we have not seen you or heard
from you in quite a while.

I would have sent John Mannion
to your house

to find out what the matter is,

but he has suddenly left my employ.

I do not want to precipitate matters

by coming to your house myself.

So, I trust that you will do
the right thing by my daughter,

your wife, and come
to see us immediately.

Happy birthday, man.

21 years, eh?

You are now officially a man.

And the new master of Windemere Hall.

That, of course, you inherit
from your mother's side.

From mine, there is an
inheritance of 30,000 pounds.

But you realize you cannot
touch it without my approval.


Those are the terms
of the inheritance, by law.

I am the guardian of the fund.

I can withhold it from you,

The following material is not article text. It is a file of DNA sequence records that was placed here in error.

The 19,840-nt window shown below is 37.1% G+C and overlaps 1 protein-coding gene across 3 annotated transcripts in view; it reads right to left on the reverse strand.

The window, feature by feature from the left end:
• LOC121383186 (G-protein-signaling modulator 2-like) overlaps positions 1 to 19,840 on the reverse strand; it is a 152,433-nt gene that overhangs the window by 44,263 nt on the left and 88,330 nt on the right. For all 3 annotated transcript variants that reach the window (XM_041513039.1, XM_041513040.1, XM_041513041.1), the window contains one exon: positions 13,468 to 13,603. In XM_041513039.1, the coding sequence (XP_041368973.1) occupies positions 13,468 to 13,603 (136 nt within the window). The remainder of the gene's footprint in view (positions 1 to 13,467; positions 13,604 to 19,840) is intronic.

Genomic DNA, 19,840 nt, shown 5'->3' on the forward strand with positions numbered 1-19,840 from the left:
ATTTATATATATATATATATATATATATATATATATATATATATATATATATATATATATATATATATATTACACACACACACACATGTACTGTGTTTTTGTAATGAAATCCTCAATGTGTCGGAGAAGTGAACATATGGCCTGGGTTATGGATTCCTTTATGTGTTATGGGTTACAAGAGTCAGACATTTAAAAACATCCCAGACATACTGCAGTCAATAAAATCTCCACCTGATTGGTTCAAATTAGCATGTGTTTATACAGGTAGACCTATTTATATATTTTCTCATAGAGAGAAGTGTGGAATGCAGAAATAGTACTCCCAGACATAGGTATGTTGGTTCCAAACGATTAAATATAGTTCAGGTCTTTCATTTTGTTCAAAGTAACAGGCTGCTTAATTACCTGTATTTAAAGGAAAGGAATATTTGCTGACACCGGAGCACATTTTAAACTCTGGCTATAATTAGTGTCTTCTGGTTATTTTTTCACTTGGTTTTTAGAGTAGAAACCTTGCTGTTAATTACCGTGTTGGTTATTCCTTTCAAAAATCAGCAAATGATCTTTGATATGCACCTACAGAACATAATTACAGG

if I deem you unfit.

Speaking of which,

I am very curious to know
why a son of mine was found lying

like some wasteful on a village street.

But I am not an unreasonable man.

I'm prepared to wait
until you are well and strong.

Then, perhaps, you will repay my patience
by telling me the truth.

A Mr Sherwin to see Master Basil, sir.

He says he wants to wish
a happy birthday, sir.

Tell him to go away.
I will see him later.

That is extremely rude, Basil.

Have him come in.

Happy birthday, Master Basil.

You have received my letters.

I must see you. Can you come to the house?

I'm not well.

Neither is my daughter, thanks to you.

In a few months, I will be a grandfather.

And so will your dear father, here.

You would have done us proud.

So that was not their first or only time.


It is not my child she is carrying.

It is John Mannion's child.

How dare you?

We are not high and mighty folk,
but we are decent and God fearing.

Think, Mr Sherwin.

Where is John Mannion?
Account for his sudden disappearance.

I came upon them together.

They have deceived us both.

This is neither the time nor the place.

I will come and see you as soon
as I get the chance, I promise.

You and your promises.

I curse the day I set eyes on you.

Did you love him?